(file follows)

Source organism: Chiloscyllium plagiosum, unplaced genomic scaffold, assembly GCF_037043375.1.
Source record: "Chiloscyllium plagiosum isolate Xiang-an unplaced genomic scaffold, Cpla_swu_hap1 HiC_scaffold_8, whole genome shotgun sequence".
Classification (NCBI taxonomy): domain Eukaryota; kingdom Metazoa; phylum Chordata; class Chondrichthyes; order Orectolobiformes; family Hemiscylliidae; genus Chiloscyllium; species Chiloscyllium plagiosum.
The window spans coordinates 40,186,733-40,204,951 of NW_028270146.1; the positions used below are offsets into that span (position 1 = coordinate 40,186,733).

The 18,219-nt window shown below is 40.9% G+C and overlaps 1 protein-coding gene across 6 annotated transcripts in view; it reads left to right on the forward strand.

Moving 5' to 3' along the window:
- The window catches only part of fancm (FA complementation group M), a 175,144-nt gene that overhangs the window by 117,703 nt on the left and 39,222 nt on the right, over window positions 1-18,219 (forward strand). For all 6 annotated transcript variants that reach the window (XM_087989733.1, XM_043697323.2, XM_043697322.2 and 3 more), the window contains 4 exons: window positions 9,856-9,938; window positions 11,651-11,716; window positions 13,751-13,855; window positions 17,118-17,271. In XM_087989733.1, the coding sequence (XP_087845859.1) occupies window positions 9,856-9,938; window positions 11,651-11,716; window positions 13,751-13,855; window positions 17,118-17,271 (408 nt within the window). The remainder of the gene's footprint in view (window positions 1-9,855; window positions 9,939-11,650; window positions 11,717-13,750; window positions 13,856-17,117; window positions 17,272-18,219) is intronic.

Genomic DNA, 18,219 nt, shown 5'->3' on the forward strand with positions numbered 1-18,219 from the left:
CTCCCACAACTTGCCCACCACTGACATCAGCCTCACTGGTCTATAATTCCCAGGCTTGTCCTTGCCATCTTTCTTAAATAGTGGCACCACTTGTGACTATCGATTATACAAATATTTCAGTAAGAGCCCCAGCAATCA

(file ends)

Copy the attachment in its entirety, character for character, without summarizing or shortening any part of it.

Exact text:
Source organism: Chiloscyllium plagiosum, unplaced genomic scaffold, assembly GCF_037043375.1.
Source record: "Chiloscyllium plagiosum isolate Xiang-an unplaced genomic scaffold, Cpla_swu_hap1 HiC_scaffold_8, whole genome shotgun sequence".
Classification (NCBI taxonomy): domain Eukaryota; kingdom Metazoa; phylum Chordata; class Chondrichthyes; order Orectolobiformes; family Hemiscylliidae; genus Chiloscyllium; species Chiloscyllium plagiosum.
The window spans coordinates 40,186,733-40,204,951 of NW_028270146.1; the positions used below are offsets into that span (position 1 = coordinate 40,186,733).

The 18,219-nt window shown below is 40.9% G+C and overlaps 1 protein-coding gene across 6 annotated transcripts in view; it reads left to right on the forward strand.

Moving 5' to 3' along the window:
- The window catches only part of fancm (FA complementation group M), a 175,144-nt gene that overhangs the window by 117,703 nt on the left and 39,222 nt on the right, over window positions 1-18,219 (forward strand). For all 6 annotated transcript variants that reach the window (XM_087989733.1, XM_043697323.2, XM_043697322.2 and 3 more), the window contains 4 exons: window positions 9,856-9,938; window positions 11,651-11,716; window positions 13,751-13,855; window positions 17,118-17,271. In XM_087989733.1, the coding sequence (XP_087845859.1) occupies window positions 9,856-9,938; window positions 11,651-11,716; window positions 13,751-13,855; window positions 17,118-17,271 (408 nt within the window). The remainder of the gene's footprint in view (window positions 1-9,855; window positions 9,939-11,650; window positions 11,717-13,750; window positions 13,856-17,117; window positions 17,272-18,219) is intronic.

Genomic DNA, 18,219 nt, shown 5'->3' on the forward strand with positions numbered 1-18,219 from the left:
CTCCCACAACTTGCCCACCACTGACATCAGCCTCACTGGTCTATAATTCCCAGGCTTGTCCTTGCCATCTTTCTTAAATAGTGGCACCACTTGTGACTATCGATTATACAAATATTTCAGTAAGAGCCCCAGCAATCA